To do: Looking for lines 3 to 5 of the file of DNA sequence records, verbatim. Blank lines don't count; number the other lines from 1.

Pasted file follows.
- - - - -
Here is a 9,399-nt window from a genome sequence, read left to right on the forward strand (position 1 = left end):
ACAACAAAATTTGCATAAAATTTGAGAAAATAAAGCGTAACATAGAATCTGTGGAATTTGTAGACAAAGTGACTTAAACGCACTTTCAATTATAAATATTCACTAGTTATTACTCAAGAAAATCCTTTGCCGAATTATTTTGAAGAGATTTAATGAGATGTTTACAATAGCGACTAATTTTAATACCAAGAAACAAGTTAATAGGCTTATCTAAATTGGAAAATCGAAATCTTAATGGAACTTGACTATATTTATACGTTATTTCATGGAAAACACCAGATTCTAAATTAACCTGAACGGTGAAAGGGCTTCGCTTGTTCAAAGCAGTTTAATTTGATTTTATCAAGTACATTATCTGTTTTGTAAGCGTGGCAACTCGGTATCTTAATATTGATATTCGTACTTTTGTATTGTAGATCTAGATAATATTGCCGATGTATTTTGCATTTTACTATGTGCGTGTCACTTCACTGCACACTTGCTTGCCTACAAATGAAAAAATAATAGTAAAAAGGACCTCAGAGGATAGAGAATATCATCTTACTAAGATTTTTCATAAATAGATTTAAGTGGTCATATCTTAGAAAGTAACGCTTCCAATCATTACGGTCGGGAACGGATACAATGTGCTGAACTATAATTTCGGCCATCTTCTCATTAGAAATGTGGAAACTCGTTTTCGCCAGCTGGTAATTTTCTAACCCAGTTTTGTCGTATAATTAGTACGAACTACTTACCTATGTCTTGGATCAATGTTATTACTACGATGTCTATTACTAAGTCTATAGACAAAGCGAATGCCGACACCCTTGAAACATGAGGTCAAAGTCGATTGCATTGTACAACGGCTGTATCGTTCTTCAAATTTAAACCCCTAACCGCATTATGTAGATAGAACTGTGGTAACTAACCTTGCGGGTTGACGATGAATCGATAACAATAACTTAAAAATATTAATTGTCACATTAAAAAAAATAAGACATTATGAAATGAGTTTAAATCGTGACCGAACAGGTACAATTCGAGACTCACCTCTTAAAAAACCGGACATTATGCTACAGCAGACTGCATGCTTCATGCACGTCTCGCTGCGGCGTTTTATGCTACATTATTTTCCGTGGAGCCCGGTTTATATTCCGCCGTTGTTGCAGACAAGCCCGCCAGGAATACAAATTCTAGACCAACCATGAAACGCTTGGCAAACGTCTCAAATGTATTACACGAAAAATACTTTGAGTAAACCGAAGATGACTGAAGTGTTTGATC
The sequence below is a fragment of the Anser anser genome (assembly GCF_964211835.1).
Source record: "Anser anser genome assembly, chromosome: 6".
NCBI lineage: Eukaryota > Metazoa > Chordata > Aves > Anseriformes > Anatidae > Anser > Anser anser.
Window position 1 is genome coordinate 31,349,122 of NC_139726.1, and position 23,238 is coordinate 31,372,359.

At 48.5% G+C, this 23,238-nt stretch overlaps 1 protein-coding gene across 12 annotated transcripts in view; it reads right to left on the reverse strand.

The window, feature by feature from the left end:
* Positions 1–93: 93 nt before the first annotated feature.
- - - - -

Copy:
The sequence below is a fragment of the Anser anser genome (assembly GCF_964211835.1).
Source record: "Anser anser genome assembly, chromosome: 6".
NCBI lineage: Eukaryota > Metazoa > Chordata > Aves > Anseriformes > Anatidae > Anser > Anser anser.